, Volume 57, Issue 2, pp 65-74

Theoretical basis of the plant domestication

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Plant domestication is stimulated by economic demands. Crop plant formation is controlled primarily by natural selection in cultivation; artificial selection is only a useful addition. The ecotypical nature of the initial material has great bearing on the success of domestication. The weeds of a convergent group were well adapted to being cultivated; weeds of a divergent group can be domesticated only with difficulty. Wild plants in nature are extremely varied ecotypically: some can be domesticated easily, others with difficulty. Some wild plants and weeds can be cultivated without genetic change (naturalization), while a genetic transmutation is necessary for the domestication of others (acclimatization). New domesticated ecotypes can be produced: 1. as a result of reconstruction of the initial populations and new ecotype synthesis on the basis of individual genotypes; 2. by means of hybridization of wild or weed initial genotypes with cultivated ones; 3. by use of new mutations in cultivation and further plant breeding.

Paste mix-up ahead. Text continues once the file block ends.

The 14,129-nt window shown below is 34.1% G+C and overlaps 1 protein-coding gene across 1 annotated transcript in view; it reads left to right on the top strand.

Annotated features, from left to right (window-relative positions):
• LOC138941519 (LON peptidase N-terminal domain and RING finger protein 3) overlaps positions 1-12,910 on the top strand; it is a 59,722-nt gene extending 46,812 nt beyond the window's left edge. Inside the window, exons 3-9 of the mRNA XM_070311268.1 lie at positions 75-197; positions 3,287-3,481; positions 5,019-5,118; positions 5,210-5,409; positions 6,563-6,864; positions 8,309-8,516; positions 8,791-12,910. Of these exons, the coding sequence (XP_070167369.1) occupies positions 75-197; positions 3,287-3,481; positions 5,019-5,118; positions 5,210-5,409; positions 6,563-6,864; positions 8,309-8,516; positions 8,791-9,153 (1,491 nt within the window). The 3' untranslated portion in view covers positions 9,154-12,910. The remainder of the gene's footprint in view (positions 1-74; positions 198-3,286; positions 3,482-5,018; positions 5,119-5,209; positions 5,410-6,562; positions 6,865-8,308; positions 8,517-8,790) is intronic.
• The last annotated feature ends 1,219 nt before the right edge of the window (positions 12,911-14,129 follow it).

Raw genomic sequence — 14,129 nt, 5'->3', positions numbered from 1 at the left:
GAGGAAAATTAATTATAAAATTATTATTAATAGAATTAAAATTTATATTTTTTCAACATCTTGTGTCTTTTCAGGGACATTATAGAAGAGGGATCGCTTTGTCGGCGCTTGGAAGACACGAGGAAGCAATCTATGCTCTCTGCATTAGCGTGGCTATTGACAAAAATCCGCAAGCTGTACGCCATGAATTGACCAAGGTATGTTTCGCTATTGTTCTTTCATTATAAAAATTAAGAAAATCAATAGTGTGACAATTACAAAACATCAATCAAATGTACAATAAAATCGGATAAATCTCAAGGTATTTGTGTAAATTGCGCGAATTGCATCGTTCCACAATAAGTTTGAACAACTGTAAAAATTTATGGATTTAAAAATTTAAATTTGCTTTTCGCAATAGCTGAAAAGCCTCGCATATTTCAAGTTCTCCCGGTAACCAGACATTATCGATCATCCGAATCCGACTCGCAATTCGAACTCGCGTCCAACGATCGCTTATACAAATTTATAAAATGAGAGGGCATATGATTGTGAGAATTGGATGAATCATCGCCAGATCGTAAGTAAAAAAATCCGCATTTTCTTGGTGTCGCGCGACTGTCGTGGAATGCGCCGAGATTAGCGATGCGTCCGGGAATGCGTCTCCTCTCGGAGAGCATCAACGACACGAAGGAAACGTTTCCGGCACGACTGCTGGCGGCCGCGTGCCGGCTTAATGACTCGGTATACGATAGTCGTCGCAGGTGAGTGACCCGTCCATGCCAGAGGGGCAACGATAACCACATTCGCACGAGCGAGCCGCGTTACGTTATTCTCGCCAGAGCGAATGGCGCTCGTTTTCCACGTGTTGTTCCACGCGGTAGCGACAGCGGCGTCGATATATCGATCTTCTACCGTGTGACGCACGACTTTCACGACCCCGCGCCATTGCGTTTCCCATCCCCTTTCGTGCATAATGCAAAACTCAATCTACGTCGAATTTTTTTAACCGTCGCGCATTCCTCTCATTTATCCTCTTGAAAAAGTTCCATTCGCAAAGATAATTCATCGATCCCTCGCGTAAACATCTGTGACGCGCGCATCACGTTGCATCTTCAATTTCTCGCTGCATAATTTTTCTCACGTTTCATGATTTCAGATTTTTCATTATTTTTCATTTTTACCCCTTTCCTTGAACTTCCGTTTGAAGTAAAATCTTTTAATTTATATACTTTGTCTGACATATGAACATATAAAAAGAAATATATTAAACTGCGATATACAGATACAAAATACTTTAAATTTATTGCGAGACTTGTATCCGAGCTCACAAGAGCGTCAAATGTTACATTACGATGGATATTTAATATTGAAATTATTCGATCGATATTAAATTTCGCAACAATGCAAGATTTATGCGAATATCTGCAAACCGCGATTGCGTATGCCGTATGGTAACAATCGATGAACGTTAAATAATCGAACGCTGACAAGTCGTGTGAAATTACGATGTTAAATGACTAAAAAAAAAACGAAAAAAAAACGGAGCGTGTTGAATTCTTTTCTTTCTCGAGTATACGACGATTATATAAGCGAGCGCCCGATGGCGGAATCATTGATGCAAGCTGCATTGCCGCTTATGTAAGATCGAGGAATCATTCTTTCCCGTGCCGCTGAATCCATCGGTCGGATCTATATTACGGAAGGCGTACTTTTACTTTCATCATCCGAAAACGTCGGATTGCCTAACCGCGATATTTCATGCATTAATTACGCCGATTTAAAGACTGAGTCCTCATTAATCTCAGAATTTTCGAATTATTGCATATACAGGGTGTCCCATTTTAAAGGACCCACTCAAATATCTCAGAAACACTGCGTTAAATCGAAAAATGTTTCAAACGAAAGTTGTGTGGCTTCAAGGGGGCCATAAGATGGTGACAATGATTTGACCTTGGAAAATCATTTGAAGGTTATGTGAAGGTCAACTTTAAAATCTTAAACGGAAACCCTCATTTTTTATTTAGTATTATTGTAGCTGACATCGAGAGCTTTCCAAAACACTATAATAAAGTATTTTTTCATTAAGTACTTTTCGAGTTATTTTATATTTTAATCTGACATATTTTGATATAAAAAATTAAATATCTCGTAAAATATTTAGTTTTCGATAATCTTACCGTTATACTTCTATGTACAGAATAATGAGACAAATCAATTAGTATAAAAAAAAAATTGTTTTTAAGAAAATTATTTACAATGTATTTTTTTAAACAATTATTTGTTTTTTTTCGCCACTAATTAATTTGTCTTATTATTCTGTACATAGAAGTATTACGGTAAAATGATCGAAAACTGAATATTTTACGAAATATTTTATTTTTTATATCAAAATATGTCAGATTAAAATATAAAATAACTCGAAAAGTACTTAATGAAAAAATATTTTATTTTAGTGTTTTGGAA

Communicated by H. Stubbe